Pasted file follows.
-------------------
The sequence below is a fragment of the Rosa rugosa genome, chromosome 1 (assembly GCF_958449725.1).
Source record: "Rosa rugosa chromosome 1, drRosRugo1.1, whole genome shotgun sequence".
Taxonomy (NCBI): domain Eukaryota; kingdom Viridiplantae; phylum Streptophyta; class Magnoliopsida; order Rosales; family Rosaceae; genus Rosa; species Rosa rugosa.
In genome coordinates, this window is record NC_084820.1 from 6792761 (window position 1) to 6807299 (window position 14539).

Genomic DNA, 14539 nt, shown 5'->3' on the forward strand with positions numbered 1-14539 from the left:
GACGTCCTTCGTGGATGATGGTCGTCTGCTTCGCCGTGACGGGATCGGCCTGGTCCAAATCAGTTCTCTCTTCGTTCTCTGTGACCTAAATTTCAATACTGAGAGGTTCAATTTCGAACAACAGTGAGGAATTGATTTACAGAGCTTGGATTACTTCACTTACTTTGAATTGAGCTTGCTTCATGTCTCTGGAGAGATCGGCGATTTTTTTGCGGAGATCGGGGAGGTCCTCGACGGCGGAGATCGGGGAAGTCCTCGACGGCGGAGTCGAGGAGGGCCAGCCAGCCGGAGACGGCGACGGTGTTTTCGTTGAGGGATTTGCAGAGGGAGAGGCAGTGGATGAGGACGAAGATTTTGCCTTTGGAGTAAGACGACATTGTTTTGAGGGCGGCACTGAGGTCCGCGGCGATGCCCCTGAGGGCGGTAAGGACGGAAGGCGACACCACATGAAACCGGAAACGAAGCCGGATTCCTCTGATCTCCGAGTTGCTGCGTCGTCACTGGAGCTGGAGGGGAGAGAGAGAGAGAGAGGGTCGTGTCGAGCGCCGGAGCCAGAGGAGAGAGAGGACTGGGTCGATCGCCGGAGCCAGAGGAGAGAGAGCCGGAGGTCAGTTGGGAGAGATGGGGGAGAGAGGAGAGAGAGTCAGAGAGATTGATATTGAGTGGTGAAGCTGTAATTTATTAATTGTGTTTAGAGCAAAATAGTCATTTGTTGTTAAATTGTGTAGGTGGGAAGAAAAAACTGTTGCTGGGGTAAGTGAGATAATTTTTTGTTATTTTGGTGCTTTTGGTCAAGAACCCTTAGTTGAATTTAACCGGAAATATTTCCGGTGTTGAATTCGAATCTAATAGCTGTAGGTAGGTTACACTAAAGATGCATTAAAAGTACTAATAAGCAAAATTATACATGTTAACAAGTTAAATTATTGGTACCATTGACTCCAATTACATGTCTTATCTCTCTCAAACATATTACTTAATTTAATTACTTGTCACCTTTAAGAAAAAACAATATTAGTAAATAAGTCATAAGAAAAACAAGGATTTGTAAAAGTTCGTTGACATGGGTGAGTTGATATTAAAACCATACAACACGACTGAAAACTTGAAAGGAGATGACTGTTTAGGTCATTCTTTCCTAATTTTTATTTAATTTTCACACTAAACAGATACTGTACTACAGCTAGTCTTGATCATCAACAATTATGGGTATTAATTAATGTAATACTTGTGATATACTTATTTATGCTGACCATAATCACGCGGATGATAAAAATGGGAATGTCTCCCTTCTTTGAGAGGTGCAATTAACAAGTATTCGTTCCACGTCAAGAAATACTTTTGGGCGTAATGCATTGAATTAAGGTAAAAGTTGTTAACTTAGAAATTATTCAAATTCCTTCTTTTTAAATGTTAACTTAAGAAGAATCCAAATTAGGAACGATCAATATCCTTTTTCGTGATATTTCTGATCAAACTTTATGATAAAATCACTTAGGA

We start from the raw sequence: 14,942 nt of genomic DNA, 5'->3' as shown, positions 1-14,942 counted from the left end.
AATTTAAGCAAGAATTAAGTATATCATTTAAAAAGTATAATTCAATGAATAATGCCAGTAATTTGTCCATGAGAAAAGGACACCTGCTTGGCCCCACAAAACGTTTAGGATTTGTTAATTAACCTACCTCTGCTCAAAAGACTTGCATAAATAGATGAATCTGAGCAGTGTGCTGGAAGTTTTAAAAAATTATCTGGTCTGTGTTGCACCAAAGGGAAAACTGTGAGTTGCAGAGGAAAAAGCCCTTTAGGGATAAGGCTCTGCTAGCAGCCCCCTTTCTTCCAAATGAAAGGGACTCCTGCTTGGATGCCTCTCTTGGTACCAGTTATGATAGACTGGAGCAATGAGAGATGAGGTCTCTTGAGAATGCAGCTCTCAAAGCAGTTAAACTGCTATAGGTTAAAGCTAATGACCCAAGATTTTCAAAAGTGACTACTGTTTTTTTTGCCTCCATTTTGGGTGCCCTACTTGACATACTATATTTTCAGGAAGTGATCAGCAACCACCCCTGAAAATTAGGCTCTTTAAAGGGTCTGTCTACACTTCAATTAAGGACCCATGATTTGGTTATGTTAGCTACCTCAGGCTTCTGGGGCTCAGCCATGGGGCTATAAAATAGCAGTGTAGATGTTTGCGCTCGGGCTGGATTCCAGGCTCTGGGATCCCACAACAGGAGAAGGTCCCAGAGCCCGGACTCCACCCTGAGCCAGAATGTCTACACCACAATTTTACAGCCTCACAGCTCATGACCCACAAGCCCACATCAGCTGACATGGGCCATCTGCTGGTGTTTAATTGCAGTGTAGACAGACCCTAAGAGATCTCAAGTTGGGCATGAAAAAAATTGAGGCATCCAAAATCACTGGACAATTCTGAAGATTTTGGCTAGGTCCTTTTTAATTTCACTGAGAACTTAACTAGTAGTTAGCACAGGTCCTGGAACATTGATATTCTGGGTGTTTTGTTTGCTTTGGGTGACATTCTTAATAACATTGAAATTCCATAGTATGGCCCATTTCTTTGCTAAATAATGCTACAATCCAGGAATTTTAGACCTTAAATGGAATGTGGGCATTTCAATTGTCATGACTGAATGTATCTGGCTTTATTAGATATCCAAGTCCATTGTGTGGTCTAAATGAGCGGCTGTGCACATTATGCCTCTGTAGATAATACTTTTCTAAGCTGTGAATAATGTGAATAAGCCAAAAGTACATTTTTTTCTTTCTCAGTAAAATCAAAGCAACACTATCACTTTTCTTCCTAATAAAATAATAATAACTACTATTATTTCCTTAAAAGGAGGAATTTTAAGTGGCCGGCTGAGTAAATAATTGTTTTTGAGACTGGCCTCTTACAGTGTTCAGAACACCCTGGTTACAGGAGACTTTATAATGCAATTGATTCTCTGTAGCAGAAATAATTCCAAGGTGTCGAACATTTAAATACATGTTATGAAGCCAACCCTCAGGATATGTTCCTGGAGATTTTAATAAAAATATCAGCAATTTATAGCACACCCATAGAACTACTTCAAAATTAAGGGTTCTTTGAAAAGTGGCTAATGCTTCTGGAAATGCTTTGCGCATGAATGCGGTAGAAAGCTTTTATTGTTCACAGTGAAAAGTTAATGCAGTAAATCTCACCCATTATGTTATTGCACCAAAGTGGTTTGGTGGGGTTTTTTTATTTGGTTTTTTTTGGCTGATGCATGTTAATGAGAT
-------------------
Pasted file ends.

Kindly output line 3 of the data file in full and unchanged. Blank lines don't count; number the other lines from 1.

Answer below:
Taxonomy (NCBI): domain Eukaryota; kingdom Viridiplantae; phylum Streptophyta; class Magnoliopsida; order Rosales; family Rosaceae; genus Rosa; species Rosa rugosa.